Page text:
In line with these priorities, Weigel’s oeuvre possesses an impeccable neoconservative pedigree. Among his books are polemical pamphlets like The Truth of Catholicism (2001) and The Courage to Be Catholic (2002), where he first rehearsed much of the reform program set out in Evangelical Catholicism. He writes a weekly column, “The Catholic Difference,” syndicated to more than fifty diocesan newspapers; is a regular contributor to National Review Online and the religious journal First Things; and has long been associated with the neoconservative Ethics and Public Policy Center. His first book, Tranquillitas Ordinis: The Present Failure and Future Promise of American Catholic Thought on War and Peace (1987), was a lengthy explication of traditional Christian “just war” thinking, which he argued was being misrepresented and corrupted by Catholic pacifists and others opposed to the Cold War nuclear deterrence policies of the United States. The book was, in essence, a lengthy rebuttal of the Catholic bishops’ widely praised 1983 pastoral letter, “The Challenge of Peace,” which to Weigel’s irritation had criticized the Reagan administration’s military buildup and, by implication, its “secret” wars in Central America. The bishops raised doubts about the morality of nuclear deterrence, noting that Catholic teaching absolutely forbids the direct targeting of noncombatants. Given the certainty of massive noncombatant deaths in any nuclear exchange, the document urged that the US-Soviet standoff be managed with a “presumption against war,” and it extended that presumption to smaller conflicts with the potential to escalate into superpower confrontations. Weigel rejected those claims, dismissing what he viewed as the bishops’ knee-jerk anti-anticommunism and utopian moralizing, and asserting that the Soviet Union’s imperialist ambitions and moral bankruptcy, not the US nuclear deterrent, were the real threat to peace.
Weigel celebrated the end of the Soviet Union not only as a vindication of Reagan’s military policy but also as a triumph of Polish Catholic resistance to communist totalitarianism, and he assigned a large role to Pope John Paul II for that startling denouement. In his view, John Paul understood—unlike liberals in the West who championed co-existence with the USSR—that a system based on a purely materialistic understanding of reality and a false conception of human nature was doomed from the start. In denying mankind’s God-given freedoms, the first and most important being religious freedom, communism condemned itself to extinction.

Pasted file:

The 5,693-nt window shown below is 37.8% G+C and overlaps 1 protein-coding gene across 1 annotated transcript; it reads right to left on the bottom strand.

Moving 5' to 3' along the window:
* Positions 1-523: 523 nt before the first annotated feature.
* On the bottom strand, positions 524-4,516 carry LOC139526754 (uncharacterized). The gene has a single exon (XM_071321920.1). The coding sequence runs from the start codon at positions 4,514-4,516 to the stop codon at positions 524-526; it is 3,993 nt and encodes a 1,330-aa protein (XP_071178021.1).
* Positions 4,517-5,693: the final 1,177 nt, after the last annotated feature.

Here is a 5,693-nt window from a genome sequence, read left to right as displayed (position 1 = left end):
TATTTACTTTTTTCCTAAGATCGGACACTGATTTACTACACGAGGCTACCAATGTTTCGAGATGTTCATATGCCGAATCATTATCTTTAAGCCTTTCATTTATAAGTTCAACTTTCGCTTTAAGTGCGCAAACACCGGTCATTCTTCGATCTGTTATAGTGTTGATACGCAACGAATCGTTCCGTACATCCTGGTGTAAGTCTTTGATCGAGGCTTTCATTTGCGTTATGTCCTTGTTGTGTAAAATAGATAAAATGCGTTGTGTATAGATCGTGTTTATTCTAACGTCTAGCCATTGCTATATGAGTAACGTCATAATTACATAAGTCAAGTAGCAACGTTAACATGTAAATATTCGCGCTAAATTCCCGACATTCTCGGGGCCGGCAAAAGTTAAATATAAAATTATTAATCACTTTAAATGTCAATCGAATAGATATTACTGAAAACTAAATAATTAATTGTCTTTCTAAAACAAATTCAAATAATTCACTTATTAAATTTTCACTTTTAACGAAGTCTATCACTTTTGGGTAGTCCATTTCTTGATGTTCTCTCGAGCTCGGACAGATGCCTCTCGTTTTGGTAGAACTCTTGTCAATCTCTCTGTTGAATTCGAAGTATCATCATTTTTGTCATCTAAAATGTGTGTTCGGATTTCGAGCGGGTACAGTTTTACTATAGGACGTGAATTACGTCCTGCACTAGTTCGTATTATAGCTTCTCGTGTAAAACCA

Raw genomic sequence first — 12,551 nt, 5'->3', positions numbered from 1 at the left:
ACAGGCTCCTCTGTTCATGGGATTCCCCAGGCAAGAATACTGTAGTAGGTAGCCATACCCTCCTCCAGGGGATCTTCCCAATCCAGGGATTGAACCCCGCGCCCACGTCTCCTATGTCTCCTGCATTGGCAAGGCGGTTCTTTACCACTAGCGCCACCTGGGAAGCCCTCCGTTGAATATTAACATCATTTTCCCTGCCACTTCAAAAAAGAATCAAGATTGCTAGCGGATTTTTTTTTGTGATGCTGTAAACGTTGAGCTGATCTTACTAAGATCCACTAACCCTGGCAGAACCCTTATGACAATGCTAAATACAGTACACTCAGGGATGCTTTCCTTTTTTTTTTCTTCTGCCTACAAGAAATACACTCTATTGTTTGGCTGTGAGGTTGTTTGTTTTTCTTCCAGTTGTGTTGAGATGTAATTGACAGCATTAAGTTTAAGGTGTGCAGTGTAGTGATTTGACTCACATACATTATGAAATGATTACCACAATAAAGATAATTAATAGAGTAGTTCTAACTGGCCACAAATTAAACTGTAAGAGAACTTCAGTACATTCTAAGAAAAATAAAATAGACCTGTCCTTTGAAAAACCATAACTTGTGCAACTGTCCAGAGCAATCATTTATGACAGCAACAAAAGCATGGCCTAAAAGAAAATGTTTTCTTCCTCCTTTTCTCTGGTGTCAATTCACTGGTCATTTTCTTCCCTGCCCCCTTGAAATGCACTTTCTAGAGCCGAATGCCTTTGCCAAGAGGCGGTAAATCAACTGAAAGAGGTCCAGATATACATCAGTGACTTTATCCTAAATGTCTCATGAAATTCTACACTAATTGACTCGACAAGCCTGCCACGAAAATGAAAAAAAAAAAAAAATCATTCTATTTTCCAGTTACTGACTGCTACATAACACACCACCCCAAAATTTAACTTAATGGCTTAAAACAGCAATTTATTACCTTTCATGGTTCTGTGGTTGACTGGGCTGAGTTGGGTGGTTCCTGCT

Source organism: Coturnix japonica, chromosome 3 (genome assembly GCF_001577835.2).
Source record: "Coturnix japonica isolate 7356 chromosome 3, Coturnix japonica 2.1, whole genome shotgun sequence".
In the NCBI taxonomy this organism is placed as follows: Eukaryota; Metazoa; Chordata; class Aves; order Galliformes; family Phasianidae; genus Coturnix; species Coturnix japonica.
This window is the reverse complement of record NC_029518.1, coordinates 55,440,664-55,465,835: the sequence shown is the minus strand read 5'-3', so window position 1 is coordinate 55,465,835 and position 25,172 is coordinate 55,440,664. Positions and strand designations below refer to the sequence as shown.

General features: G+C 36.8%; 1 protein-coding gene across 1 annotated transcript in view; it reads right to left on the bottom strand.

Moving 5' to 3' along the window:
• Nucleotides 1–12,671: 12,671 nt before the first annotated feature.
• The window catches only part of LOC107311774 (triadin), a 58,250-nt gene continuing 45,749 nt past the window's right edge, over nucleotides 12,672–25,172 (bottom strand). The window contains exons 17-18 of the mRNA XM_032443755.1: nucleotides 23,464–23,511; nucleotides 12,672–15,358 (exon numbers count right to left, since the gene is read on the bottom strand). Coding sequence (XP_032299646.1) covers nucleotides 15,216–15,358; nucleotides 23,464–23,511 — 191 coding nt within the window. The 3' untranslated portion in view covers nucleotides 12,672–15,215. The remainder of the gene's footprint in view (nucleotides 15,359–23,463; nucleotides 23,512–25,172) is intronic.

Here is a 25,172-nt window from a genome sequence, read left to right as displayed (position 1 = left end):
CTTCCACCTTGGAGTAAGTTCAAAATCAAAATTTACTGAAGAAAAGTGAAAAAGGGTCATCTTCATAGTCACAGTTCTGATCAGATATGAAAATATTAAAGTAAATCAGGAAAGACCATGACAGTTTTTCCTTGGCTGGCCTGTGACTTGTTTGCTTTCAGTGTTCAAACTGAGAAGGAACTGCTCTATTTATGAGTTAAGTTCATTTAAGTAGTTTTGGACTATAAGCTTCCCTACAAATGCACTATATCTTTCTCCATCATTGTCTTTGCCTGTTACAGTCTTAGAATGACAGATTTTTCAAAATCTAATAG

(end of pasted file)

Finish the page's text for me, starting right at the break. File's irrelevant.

For Weigel, a similar fate hangs over our own society today. He has contempt for what he calls America’s “toxic cultural environment” and blames the hubris of liberal elites for that culture’s antinomianism. Like most neocons, he views the 1960s as a source of moral chaos. But he has even more disdain for Catholics who think the church might benefit from a measure of democratic reform. Catholicism, he likes to say, is not a discussion group. The same fate that history visited on atheistic communism, Weigel warns, will befall the “soft totalitarianism” of the secular, liberal West if it continues to turn away from the truths of Catholicism. Indeed, as “nihilism, skepticism, and moral relativism erode the very foundations of the democratic project,” the Catholic Church, Weigel insists, represents nothing less than the “last institutional obstacle to the revolution of debonair nihilism” that is insidiously destroying American democracy.
It’s not easy to reconcile these Cassandra-like pronouncements with Weigel’s fervently evangelical faith in the United States’ ability to spread democracy around the world at gunpoint. A strong proponent of the first Gulf War, he became an enthusiastic advocate and then an unrepentant defender of the 2003 invasion of Iraq. In a now notorious 2003 article in First Things, “Moral Clarity in a Time of War,” Weigel disparaged religious leaders who questioned the morality of pre-emptive war, which had been long condemned by “just war” teaching. In a novel rhetorical move, he urged readers to place their trust in what he called the “charism of responsibility” and the “charism of political discernment” bestowed on “duly constituted public authorities”—namely, the Bush administration. While you and I might consider those authorities spectacularly arrogant and ill-informed, Weigel assured us not only that they are “more fully informed about the relevant facts,” but that they “bear the weight of responsible decision-making and governance”—a responsibility that dithering religious intellectuals could hardly fathom. “Moral clarity in a time of war demands moral seriousness from public officials. It also demands a measure of political modesty from religious leaders and public intellectuals.”